4. Discussion In the present study, deltamethrin-induced stress response in C. punctata, was manifested as induction of HSP70 and alterations of various biochemical parameters. Additionally, heat stress augmented toxic effects of deltamethrin on certain biochemical parameters, more importantly the antioxidants in most of the tissues. Deltamethrin and other pyrethroids possess a low degree of toxicity and are considered to be environmentally less persistent [38]. Since their introduction the toxicity of pyrethroids has been widely studied in different animal models including fish. Pyrethroids have been shown to be lethal to fish at concentrations 10–1000 times lower than corresponding values for mammals and birds [39,40]. An interactive effect of contaminants has been reported in fish [41,42]. In the present study with deltamethrin and elevated temperature as stress, the combined exposure revealed differential results in all the parameters studied when compared to their individual respective exposures. According to Sekine et al. [43] increasing or decreasing temperature can influence toxicity of pollutants. The synergistic effect of water temperature and herbicide has been reported. Tarja et al. [44] observed significant decrease in activities of ethoxyresorufin-O-deethylase (EROD) with increasing water temperature in Oncorhynchus mykiss. Therefore, the presence of pyrethroids in the aquatic environment and water temperature may modulate the toxic impact on fish [45]. In addition to heat stress, deltamethrin at the concentration of 0.75 ppb for 48 h induced HSP70 in different tissues. A noticeable amount of constitutive HSP70 was also found in all the tissues. Yu et al. [46] and Fader et al. [47] have demonstrated that fish and other aquatic organisms maintain detectable concentrations of constitutive HSP70. The combined exposure of both stressors showed synergistic response in the induction of HSP70. In liver, where heat stress followed the deltamethrin exposure, HSP70 values were lower than that induced by individual stressors. Levels of HSP in kidney were significantly lower in the group where heat stress followed the deltamethrin exposure when compared to deltamethrin exposed and heat stressed groups. In gills, HSP70 values in the heat stressed group were higher than deltamethrin exposed group as compared to controls and stressors in combination exhibited added response showing HSP levels higher than their individual responses. All these observations infer that conditions at the time of a pesticide challenge may modify the magnitude of response. The induction of hepatic HSP70 is reported to be different against various interacting abiotic factors in fish exposed to environmental pollutants [48]. The decrease in the levels of HSP70 could be supported by a study in brown trout (Salmo trutta f. fario) and stone loach (Barbatula barbatula) exposed to mixtures of environmental pollutants in laboratory, semi-field and in field studies. It was revealed that the stress response follows an optimum curve, resulting in a maximum HSP70 level under stress but rather low

HSP70 levels when stressors (chemicals, high temperature) become too severe. It has also been reported that the expression of HSP in fishes may be subjected to seasonal variation [47]. Acute toxicity of deltamethrin on various aspects in fish has been reported in Oreochromis niloticus L., Cyprinus carpio L. Carassius auratus gibelio Bloch, and C. Punctata, [11,12,14,49]. Toxicity of pyrethroids has also been reported in zooplankton communities, some beneficial aquatic arthropods, lobster and shrimp [50,51]. Besides the induction of HSP70, the stressors significantly increased the formation of protein carbonyls. Thus, protein oxidation appeared to be one of the apparent toxic effects of the stressors. When one stress followed the other, the response in the carbonylation of proteins was different than that observed with individual stressor. Protein carbonyl formation can occur as a result of oxidative stress. An increase in the levels of carbonyl groups correlates well with protein damage caused by oxidative stress [52]. The induction of protein carbonyl in fish was identified as a potentially useful biomarker of oxidative damage in C. punctata and Zoarces viviparus [53,54]. The level of protein carbonyl was consistent with the induction of HSP70. When subjected to treatments causing protein damage (proteotoxicity) stress-proteins are upregulated proportionately to the degree of stress [55]. Under these adverse conditions stress-proteins are thought to counter proteotoxic effects [56]. Exposure to deltamethrin and 3 h heat stress induced a perceptible oxidative stress in fish. Oxidative stress-inducing effect of deltamethrin has been established in fish [10]. Deltamethrin and heat stress significantly increased peroxidation of lipids in all the tissues Braguini et al. [8] attributed the toxicity of deltamethrin to perturbations in lipid–lipid, lipid–protein interactions and interference in transport mechanisms. Heat stress has also been reported to cause lipid peroxidation [57,58] which is also evident with the findings in the present study. In liver and kidney, extent of LPO in the combined exposure of deltamethrin and heat stress showed lower values than the two exposures individually. But in gills, the differential response of single and combined exposures was noteworthy where combined exposures of deltamethrin and heat stress did not exhibit any additional effect in toxicity. The responses of gills may be attributed to the high levels of HSP70 induction following combined exposures. Su et al. [59] have reported a similar observation of decreased LPO values involving HSP70. Thiols, including GSH are also an integral part of antioxidant system [60]. In response to stress, thiols are reported to be modulated by the cells, as they are the first to be used in cellular defense against stress [61]. Fish responded to deltamethrin exposure with increased GSH but the response to heat shock for 3 h was opposite to that of deltamethrin where GSH decreased (Fig. 4). In group of fish which was exposed to deltamethrin after heat stress, no significant increase was observed in GSH content. However, fish pre-exposed to deltamethrin followed with heat showed increase in GSH content in the liver and decrease in gills. Even when deltamethrin was given after heat stress it was unable to lift the GSH content of heat stress whereas heat stress to deltamethrin pre-exposed further increased the GSH in liver but decrease the same in gills showing that they are more vulnerable than the liver. Increase in GSH content has been described as one of the protective mechanisms that fish adopt in the initial phases of exposure to aquatic pollutants [62,63]. Thiol profile was also modulated by deltamethrin and heat stress in combination or in their individual exposure. Combined stress of deltamethrin and heat one after the other showed differential response in different tissues. Increase in the activities of antioxidants has been reported to be a general response of fish when exposed to environmental contaminants [63]. To neutralize the impact of reactive oxygen species (ROS), both enzymatic and non-enzymatic antioxidants are activated [64]. Similarly, deltamethrin exposure results in significant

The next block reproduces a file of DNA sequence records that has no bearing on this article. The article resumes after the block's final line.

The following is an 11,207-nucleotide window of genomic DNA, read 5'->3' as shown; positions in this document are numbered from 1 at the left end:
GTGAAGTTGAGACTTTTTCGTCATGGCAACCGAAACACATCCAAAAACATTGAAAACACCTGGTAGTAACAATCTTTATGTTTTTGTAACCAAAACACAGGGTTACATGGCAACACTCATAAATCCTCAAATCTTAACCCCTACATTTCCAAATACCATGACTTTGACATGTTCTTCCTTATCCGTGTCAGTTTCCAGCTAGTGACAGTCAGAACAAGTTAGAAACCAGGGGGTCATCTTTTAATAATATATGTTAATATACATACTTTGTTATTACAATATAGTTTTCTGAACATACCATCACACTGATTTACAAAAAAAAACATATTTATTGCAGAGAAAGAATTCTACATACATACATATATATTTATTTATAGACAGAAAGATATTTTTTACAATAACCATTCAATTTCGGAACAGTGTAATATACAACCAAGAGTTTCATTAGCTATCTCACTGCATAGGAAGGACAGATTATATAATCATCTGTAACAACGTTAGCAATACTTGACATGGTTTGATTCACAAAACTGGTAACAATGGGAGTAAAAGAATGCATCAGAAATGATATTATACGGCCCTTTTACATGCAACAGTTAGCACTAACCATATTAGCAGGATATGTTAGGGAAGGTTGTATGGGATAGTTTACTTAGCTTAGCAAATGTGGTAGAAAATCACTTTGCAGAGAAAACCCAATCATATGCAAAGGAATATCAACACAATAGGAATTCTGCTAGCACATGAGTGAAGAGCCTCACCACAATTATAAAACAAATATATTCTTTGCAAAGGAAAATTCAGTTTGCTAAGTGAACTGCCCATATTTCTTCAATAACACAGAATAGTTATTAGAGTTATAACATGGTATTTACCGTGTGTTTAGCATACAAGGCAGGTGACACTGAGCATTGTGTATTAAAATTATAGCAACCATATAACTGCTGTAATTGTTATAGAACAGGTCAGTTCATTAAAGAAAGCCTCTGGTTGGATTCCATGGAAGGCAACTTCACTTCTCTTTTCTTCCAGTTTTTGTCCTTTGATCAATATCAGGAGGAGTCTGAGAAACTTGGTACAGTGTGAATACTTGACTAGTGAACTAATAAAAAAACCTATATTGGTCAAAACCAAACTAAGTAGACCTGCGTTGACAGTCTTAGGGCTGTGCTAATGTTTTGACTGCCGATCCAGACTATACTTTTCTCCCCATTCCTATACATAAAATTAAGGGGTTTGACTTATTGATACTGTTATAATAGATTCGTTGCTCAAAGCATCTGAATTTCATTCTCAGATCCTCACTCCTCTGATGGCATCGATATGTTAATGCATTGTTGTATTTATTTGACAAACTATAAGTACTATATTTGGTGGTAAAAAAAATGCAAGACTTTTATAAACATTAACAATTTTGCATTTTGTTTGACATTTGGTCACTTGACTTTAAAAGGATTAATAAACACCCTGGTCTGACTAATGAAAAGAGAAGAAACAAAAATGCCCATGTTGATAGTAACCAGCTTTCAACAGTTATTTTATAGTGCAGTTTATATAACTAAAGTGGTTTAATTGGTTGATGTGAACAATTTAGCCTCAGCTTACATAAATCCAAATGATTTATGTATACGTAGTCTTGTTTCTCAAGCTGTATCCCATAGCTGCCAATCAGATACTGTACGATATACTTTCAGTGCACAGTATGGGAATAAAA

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increase in activities of glutathione-dependent antioxidant enzymes. A significant increase was recorded in the activities of GST, GR and GPx in liver and kidney, while there was a significant decrease in the activities of GST and GPx in gills as in heat stress where all glutathione-dependent antioxidant enzymes were reported to decrease in gills besides in liver and kidney. The decrease in the activities of antioxidant enzymes may result when the stress is overwhelmed and cannot be compensated anymore [65]. The exposure to deltamethrin and heat stress caused a significant decrease in the activity of catalase in all the organs. This decrease in catalase activity could be attributed to the fluctuation of superoxide radicals, which have been accounted to impede CAT activity [66]. In deltamethrin exposed fish, the levels of GPx, GST and GSH were found elevated, apparently to provide protection against ROS damage. Antioxidant responses and oxidative stress have been used as biomarkers of exposure [22,67]. A high rate of absorption of deltamethrin through gills also makes fish vulnerable to its toxicity [50]. Once in the aquatic environment, pesticides can have deleterious effects on aquatic organisms. Exposure to pesticides in combination with other agents may exert effects different from those experienced with pesticides alone. As the physiology of fish is strongly related to temperature due to its ambient environment, their response to chemical exposures is also influenced by temperature. Although reports are available on the extent of oxidative damage and antioxidant mechanisms in fish on exposure to deltamethrin, no such attempt has so far been made on the aspect regarding its response under other stressors, environmental or otherwise including heat stress. Seasonal temperature changes have profound effects on the physiology of ectotherms, resulting in altered toxicity of chemicals. In the present study, we have demonstrated that modulation in one of the environmental variable such as temperature has significant effect on toxicity outcome of pesticide deltamethrin. This study has an ecological relevance from the view point of effect of temperature on aquatic organisms. It also provides an insight into the adaptation and survival of a fish community in a habitat where temperature elevation is quite frequent in concurrence with exposure to environmental toxicants. Conflict of interest statement Authors declare that there are no conflicts of interest. Acknowledgements Financial support of Council of Scientific and Industrial Research (CSIR) Government of India to Manpreet Kaur in the form of Research Associateship is gratefully acknowledged. References [1] S. Peuranen, M. Keinanen, C. Tigerstedt, P.J. Vuorinen, Effects of temperature on the recovery of juvenile grayling (Thymallus thymallus) from exposure to Al + Fe, Aquat. Toxicol. 65 (2003) 73–84. [2] T.D. Clark, E. Sandblom, G.K. Cox, S.G. Hinch, A.P. Farrell, Circulatory limits to oxygen supply during an acute temperature increase in the Chinook salmon (Oncorhynchus tshawytscha), Am. J. Physiol. Regul. Integr. Comp. Physiol. 295 (2008) R1631–R1639. [3] J.C. Perez-Casanova, M.L. Rise, B. Dixon, L.O. Afonso, J.R. Hall, S.C. Johnson, A.K. Gamperl, The immune and stress responses of Atlantic cod to long-term increases in water temperature, Fish Shellfish Immunol. 24 (2008) 600–609. [4] R.S. Hattori, J.I. Fernandino, A. Kishii, H. Kimura, T. Kinno, M. Oura, G.M. Somoza, M. Yokota, C.A. Strussmann, S. Watanabe, Cortisol-induced masculinization: does thermal stress affect gonadal fate in pejerrey, a teleost fish with temperature-dependent sex determination? PLoS One 4 (2009) e6548. [5] K. Said Ali, A. Ferencz, J. Nemcsok, E. Hermesz, Expressions of heat shock and metallothionein genes in the heart of common carp (Cyprinus carpio): effects of temperature shock and heavy metal exposure, Acta Biol. Hung. 61 (2010) 10– 23.